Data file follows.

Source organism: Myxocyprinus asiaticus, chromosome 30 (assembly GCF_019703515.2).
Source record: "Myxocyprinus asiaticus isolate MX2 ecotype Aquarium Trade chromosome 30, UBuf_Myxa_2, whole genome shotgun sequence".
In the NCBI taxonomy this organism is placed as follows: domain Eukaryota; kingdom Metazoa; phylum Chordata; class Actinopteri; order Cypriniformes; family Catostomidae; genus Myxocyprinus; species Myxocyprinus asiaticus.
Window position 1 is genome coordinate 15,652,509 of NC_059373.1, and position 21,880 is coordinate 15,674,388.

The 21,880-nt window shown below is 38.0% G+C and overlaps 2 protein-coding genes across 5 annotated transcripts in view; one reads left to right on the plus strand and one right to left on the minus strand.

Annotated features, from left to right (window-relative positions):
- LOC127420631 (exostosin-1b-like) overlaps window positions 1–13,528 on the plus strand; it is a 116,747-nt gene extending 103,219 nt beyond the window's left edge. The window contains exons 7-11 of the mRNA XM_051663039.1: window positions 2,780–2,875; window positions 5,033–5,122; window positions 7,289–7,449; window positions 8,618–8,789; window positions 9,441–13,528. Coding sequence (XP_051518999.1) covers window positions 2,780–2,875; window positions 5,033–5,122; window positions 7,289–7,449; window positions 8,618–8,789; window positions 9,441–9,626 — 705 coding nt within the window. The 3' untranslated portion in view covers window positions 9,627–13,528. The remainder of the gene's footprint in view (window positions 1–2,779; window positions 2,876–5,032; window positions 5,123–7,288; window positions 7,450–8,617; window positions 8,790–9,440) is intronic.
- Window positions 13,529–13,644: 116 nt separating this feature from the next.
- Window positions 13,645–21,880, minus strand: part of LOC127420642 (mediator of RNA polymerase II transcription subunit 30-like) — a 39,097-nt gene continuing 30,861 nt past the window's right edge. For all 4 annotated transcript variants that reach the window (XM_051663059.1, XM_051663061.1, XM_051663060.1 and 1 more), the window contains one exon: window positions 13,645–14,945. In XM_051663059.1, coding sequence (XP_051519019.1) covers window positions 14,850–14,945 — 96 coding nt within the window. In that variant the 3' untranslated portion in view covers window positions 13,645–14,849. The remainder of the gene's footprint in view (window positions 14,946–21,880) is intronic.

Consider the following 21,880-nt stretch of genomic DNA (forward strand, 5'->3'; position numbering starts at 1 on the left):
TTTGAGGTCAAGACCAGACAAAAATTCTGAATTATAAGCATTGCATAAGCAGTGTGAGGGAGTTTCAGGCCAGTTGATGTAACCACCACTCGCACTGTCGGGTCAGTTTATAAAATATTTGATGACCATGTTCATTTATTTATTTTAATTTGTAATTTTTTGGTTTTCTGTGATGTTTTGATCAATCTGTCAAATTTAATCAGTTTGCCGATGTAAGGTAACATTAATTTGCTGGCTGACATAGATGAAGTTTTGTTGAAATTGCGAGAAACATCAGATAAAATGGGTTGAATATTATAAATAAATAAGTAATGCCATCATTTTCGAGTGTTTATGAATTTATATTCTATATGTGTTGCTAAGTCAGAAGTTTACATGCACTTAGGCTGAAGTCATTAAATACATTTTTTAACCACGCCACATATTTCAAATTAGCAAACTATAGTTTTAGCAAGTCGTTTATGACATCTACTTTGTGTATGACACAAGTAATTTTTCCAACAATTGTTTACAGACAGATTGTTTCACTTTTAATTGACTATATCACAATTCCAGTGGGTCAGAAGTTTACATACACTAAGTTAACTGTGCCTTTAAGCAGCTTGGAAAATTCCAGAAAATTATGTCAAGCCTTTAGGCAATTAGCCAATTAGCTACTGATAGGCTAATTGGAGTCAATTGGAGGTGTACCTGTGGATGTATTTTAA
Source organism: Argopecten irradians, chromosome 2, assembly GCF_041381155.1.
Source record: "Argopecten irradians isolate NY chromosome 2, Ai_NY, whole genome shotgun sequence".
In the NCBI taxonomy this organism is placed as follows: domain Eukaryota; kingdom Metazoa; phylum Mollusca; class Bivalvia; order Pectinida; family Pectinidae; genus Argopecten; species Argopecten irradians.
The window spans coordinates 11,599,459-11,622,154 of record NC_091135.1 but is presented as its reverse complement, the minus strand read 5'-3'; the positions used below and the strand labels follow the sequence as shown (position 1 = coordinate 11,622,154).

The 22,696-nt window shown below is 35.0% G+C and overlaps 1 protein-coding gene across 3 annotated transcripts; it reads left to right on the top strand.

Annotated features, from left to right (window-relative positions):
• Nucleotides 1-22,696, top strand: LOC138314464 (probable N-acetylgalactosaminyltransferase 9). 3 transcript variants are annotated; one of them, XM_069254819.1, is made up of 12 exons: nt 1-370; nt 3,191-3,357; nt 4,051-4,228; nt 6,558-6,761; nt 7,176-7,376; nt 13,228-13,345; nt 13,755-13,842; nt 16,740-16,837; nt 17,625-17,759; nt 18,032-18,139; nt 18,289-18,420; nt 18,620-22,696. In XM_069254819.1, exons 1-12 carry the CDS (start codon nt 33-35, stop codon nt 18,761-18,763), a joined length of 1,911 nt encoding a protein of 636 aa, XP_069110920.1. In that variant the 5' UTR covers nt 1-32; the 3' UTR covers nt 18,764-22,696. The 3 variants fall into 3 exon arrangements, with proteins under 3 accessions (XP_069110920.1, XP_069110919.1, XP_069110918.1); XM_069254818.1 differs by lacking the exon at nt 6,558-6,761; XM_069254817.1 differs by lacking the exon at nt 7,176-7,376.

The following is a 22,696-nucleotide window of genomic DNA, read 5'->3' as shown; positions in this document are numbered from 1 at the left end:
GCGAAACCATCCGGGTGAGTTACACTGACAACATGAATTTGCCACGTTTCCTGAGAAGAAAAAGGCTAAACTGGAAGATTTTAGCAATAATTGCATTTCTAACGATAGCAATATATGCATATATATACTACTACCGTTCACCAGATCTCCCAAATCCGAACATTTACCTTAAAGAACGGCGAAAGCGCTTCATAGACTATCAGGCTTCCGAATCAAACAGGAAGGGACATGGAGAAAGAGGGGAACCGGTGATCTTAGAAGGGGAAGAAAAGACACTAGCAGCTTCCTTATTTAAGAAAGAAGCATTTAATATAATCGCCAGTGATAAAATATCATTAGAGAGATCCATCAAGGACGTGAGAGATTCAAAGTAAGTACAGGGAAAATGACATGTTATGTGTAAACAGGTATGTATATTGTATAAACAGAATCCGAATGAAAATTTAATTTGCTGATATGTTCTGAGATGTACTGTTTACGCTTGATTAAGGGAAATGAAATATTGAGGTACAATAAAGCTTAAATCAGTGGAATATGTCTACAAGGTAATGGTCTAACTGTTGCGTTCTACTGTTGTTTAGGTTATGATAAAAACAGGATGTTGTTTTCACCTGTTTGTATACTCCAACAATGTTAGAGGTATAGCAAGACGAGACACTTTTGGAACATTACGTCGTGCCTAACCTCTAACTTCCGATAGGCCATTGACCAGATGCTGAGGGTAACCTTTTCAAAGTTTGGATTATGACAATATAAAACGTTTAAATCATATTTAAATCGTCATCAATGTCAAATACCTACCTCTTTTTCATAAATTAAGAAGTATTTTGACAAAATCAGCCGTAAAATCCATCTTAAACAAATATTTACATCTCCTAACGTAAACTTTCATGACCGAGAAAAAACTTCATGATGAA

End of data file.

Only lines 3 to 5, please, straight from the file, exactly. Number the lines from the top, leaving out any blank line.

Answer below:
In the NCBI taxonomy this organism is placed as follows: domain Eukaryota; kingdom Metazoa; phylum Chordata; class Actinopteri; order Cypriniformes; family Catostomidae; genus Myxocyprinus; species Myxocyprinus asiaticus.
Window position 1 is genome coordinate 15,652,509 of NC_059373.1, and position 21,880 is coordinate 15,674,388.

The 21,880-nt window shown below is 38.0% G+C and overlaps 2 protein-coding genes across 5 annotated transcripts in view; one reads left to right on the plus strand and one right to left on the minus strand.